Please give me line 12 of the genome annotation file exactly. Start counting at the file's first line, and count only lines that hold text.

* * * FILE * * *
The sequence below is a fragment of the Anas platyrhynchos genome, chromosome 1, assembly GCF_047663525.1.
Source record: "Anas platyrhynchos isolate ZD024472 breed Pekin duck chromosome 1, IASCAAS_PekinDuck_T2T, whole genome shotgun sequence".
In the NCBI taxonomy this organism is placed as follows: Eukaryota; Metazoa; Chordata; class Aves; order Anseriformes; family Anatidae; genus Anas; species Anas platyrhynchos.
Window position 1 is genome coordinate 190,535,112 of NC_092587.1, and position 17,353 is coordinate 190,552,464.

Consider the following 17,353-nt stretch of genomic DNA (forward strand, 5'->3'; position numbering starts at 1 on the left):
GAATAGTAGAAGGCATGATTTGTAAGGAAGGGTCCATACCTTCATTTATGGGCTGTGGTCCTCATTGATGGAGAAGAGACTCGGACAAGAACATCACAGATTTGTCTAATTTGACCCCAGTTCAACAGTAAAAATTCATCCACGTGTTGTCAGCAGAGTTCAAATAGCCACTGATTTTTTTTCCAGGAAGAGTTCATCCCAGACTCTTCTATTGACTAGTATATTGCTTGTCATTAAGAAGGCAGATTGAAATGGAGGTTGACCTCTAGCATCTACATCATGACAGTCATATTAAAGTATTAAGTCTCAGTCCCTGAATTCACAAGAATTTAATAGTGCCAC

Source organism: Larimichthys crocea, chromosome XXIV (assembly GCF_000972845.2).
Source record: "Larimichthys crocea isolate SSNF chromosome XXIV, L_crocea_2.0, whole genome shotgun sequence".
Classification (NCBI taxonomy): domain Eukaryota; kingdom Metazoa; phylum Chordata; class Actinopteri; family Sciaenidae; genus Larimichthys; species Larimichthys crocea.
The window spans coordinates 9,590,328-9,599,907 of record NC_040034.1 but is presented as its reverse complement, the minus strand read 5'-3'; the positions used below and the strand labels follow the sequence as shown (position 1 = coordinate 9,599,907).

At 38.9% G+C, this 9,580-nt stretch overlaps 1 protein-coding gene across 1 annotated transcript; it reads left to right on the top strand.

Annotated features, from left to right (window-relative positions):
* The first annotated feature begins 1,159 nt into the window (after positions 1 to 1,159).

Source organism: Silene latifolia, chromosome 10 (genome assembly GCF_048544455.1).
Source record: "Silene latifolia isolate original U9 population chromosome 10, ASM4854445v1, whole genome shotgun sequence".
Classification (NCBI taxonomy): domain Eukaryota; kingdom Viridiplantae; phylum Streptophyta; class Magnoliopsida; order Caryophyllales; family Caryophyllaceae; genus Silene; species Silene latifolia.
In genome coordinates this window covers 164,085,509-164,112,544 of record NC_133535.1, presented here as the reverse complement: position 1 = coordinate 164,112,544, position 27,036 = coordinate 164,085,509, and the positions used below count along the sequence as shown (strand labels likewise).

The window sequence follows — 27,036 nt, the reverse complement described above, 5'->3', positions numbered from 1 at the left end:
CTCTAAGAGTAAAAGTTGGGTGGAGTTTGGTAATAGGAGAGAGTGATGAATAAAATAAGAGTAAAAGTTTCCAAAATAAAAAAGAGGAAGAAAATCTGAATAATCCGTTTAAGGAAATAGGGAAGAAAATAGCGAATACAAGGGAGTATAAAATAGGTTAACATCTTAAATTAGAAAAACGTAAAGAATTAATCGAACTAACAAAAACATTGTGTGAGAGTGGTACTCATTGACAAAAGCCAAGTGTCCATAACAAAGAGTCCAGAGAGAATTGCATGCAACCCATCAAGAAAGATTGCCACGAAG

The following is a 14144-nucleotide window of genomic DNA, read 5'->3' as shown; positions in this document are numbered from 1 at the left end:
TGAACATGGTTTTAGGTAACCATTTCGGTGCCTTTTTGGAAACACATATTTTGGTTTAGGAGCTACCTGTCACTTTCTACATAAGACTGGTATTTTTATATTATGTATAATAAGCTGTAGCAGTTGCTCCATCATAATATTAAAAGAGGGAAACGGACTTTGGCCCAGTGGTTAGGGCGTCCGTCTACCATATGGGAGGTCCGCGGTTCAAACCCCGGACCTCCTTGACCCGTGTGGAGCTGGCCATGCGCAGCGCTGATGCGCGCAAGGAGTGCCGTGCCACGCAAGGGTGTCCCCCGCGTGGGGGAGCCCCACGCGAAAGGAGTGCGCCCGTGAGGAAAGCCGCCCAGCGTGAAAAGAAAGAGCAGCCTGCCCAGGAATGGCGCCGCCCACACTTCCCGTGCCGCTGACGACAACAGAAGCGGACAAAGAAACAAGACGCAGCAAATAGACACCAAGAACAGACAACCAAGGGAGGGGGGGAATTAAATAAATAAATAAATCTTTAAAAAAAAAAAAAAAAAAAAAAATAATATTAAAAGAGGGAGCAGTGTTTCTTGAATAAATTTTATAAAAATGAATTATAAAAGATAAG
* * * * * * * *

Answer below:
Annotated features, from left to right (window-relative positions):